While the final servo wedges (reference 202 in FIG. 2) are being written for each head, the position measurements from the reference head, or a servo position signal, can indicate approximately how much each head is misplaced with respect to track center. For example, looking at FIG. 1, a signal from the head 104 reading the reference pattern can be passed as servo data through the read/write channel 114 to the disk controller 118, and passed on to the microprocessor 120, which can send commands to the VCM driver 108, in order to attempt to move the head back into position relative to the track. The measured PES can also be analyzed and used to determine an appropriate write current command which can be sent with the write data to the current preamp 116, in order to deliver a write current appropriate for the relative position of a head writing servo information. The position measurements from the reference pattern will probably be non-zero, primarily due to imperfect control of the servo position of the reference head, but can be used as a reference for lookup and possible interpolation. A lookup can be done using tables such as those described herein, in which head calibration information and position information can be stored in memory in the hard drive, and used to vary the write-current in order to account for mis-placement of the reference head.

For instance, as shown in FIG. 5, a series of A-bursts can be written on a first servowriting step. For simplicity's sake, it is assumed that all A-bursts are positioned correctly and extend below the desired centerline, such that they can be trimmed by a servowriting step that is performed with a correctly-positioned R/W head. In some embodiments, it can be essential that the writer width be at least a certain percentage of the overall track spacing, such as for example 75%, in order to ensure that the A-bursts extend below the desired centerline. The dotted line in the Figure shows the actual path of the upper edge of the write element of the R/W head during the servowriting step in which the B-bursts are written. The patterned areas show the width of the B-bursts without width variation, as shown in FIG. 4.

An exemplary method that can be used to account for the actual path of the upper edge of the write element, as shown in FIG. 5, is shown in the diagram of FIG. 6. Using servo position information, it is possible to determine the position of the head with respect to the track centerline. Once the position of the head is known, it is possible to determine the distance between the desired location of an edge of a yet-to-be written servo burst and a write element on the head 400. The distance can be calculated in a number of ways, such as from the edge of the to-be written burst to the center of the write element or to the appropriate edge of the write element. In some embodiments, an interpolation algorithm can be used to predict the position of the write element when the servo burst is actually written 402, as there will likely be some radial variation between the time that the reference pattern is read and the time that the servo pattern is written.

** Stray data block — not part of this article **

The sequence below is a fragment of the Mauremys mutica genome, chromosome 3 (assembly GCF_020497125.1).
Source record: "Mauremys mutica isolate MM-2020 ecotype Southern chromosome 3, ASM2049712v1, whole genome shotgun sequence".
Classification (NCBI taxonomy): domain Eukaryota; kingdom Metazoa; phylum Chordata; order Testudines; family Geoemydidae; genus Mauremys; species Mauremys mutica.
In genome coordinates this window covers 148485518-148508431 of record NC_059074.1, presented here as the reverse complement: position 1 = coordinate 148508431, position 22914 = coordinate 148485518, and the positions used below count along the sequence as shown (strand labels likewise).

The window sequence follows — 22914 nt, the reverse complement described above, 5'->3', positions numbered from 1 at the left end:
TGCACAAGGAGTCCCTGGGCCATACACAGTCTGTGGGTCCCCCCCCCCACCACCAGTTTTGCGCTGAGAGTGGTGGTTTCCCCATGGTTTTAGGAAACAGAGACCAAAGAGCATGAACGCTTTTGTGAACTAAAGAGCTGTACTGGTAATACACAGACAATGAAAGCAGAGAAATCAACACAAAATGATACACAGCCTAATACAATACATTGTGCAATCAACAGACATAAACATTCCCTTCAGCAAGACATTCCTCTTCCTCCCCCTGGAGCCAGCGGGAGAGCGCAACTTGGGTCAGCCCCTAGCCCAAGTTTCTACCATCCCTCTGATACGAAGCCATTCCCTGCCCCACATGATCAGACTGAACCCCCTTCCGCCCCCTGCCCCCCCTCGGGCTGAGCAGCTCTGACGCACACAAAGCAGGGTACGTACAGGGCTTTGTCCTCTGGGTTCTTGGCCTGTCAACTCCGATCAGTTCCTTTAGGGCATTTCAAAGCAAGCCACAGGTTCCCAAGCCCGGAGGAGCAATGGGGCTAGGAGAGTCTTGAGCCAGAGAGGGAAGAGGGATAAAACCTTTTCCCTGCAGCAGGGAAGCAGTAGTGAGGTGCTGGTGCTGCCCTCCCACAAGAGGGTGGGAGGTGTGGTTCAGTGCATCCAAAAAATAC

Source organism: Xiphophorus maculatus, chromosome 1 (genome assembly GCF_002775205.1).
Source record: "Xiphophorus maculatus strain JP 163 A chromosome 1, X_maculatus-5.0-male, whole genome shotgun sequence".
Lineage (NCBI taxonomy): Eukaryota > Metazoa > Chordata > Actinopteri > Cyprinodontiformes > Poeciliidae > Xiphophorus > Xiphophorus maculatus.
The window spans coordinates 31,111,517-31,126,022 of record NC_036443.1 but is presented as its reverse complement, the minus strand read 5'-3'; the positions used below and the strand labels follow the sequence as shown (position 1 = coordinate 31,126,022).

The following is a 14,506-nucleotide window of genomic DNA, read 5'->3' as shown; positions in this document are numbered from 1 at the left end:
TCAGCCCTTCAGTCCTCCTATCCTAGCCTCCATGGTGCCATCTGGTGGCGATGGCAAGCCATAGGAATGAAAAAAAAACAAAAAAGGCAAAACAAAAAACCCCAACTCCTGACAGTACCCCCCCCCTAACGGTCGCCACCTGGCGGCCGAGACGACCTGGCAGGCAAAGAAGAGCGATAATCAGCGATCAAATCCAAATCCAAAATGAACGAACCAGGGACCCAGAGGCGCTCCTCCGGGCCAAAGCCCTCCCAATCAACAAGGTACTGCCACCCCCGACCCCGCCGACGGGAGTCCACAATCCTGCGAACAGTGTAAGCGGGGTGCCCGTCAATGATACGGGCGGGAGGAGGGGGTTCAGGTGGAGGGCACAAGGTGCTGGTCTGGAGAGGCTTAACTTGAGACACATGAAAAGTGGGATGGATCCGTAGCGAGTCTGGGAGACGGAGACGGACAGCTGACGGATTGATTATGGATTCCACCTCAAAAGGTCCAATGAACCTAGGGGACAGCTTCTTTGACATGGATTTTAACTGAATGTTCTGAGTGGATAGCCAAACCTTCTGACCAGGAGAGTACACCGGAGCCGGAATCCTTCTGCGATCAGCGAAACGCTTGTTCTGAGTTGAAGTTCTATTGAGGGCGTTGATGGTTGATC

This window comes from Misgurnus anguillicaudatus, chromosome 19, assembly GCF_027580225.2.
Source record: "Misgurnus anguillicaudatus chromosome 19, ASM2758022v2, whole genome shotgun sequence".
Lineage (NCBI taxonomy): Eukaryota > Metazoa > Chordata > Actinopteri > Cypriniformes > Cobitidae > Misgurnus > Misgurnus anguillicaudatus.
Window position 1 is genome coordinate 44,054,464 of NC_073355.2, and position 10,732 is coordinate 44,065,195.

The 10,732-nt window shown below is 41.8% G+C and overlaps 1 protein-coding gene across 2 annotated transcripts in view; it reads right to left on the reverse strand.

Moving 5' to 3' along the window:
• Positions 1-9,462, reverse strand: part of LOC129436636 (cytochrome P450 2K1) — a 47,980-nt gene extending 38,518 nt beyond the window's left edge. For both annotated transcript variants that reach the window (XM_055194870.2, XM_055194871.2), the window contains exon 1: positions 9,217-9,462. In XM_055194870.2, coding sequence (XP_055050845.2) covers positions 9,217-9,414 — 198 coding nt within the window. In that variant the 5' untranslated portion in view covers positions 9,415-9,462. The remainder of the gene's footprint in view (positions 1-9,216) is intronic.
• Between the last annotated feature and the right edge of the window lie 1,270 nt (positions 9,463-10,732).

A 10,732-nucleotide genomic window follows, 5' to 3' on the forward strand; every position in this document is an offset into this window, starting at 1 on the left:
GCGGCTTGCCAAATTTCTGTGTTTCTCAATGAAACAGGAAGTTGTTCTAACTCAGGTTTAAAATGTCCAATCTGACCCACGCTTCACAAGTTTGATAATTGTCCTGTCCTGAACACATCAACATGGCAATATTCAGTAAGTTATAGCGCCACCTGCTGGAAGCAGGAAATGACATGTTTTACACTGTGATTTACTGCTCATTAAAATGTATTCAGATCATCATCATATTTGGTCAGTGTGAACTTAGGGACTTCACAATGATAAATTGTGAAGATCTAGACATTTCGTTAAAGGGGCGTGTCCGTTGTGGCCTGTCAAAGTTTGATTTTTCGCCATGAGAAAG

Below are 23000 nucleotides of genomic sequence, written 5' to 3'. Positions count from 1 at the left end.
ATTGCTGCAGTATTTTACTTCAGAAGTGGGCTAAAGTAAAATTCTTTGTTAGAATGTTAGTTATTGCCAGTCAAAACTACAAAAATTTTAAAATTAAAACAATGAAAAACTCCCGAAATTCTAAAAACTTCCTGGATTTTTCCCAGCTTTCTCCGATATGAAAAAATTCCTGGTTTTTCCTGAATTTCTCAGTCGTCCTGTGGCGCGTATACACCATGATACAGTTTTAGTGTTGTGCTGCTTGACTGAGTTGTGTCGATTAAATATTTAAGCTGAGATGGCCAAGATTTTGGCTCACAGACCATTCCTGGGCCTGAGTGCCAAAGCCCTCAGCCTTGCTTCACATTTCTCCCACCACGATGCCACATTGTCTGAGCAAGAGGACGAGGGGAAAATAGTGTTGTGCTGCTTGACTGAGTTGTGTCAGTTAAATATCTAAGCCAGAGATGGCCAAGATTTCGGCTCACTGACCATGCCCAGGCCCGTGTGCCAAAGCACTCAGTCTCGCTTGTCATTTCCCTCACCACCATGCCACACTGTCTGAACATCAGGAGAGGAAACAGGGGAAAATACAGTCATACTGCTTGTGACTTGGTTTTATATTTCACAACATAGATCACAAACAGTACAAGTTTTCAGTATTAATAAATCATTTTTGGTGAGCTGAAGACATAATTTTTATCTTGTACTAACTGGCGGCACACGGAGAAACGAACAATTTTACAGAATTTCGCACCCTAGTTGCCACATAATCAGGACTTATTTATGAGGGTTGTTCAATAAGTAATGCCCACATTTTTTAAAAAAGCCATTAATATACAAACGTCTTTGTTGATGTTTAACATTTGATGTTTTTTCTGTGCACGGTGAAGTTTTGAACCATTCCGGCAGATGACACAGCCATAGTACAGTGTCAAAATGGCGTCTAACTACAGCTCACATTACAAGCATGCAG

The misplacement distance can be used, along with calibration information stored in the calibration table(s), to determine how much the write current should be adjusted in order to write a burst with an upper edge along the track centerline 404. The amount of write current can then be adjusted appropriately 406 and used to write the servo burst 408. As shown in FIG. 5, the write current can be varied such that the upper edge of each B-burst is approximately positioned along the desired centerline. The magnitude of the variation shown in FIG. 5 is exaggerated for purposes of clarity and understanding. Actual variation may only be on the order of about 10% of the nominal data track spacing. It is to be understood that practically the write current is adjusted between an upper and lower limit determined by the writing characteristics of the head as shown in FIG. 8. The upper limit exists when the write current does not give a usably wider burst. The lower limit exists when no usable burst can be written.

As can be seen from FIG. 5, a continually adjusting write current not only helps to ensure that the B-bursts are written with the top edge approximately along the desired centerline, but also can ensure that the bottom edge of each A-burst is trimmed approximately along the centerline. The variation in write current can therefore remove most, if not all, of the non-synchronous runout which would otherwise be written into the servo burst pattern. If the variation is small enough that the bottom edge of each B-burst extends below the next centerline, such that they will be trimmed by the next servowriting step that writes the A-bursts, for example, then the written pattern may show no effect of the path variation.